Rosie is an immensely experienced polar veteran, with four major expeditions to her name. In 1996/97 Rosie was part of the first all-women relay team to the North Pole. In 2007, she got significantly farther than any previous attempts by women to reach the North Pole solo, trekking alone for 84 days over the surface of the frozen Arctic Ocean before being airlifted from the ice just 89 nautical miles short of the North Pole. She was part of a team expedition to the South Pole in 1999/2000 and had already broken previous years’ records when in 2003/4 she walked solo to the South Pole in just 43 days. Her experience, knowledge of the Arctic Ocean sea ice, and physical and mental strength have enabled her to plan an expedition that gives her the greatest chance of success.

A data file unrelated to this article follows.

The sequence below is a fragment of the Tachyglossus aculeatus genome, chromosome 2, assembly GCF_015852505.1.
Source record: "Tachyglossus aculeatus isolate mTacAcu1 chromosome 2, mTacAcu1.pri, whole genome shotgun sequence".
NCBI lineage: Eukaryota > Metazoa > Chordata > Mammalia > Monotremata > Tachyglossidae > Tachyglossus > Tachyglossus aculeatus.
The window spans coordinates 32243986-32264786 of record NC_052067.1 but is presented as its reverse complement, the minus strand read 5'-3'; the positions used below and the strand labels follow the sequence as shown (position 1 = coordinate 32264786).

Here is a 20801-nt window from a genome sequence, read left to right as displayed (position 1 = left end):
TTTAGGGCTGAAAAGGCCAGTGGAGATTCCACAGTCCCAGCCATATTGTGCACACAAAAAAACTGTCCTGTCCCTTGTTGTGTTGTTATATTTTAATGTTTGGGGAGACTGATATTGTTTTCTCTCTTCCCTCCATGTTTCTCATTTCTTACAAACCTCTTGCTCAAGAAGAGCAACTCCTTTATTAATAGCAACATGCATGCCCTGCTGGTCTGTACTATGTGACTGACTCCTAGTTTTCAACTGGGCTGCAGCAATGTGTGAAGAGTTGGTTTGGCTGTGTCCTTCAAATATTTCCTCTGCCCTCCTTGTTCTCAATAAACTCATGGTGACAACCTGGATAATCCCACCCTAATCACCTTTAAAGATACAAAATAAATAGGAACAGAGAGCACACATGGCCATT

Why Now?

Rosie is at the peak of her mental and physical condition. She has the strength, experience and hunger to achieve this record that was so nearly in her grasp in 2007. She has completed her analysis of the requirements for success, knowing that her tactics must adapt with the changing environment. Owing to deteriorating ice conditions on the Arctic Ocean, the opportunities to achieve the first woman’s North Pole solo are becoming more remote as each year passes.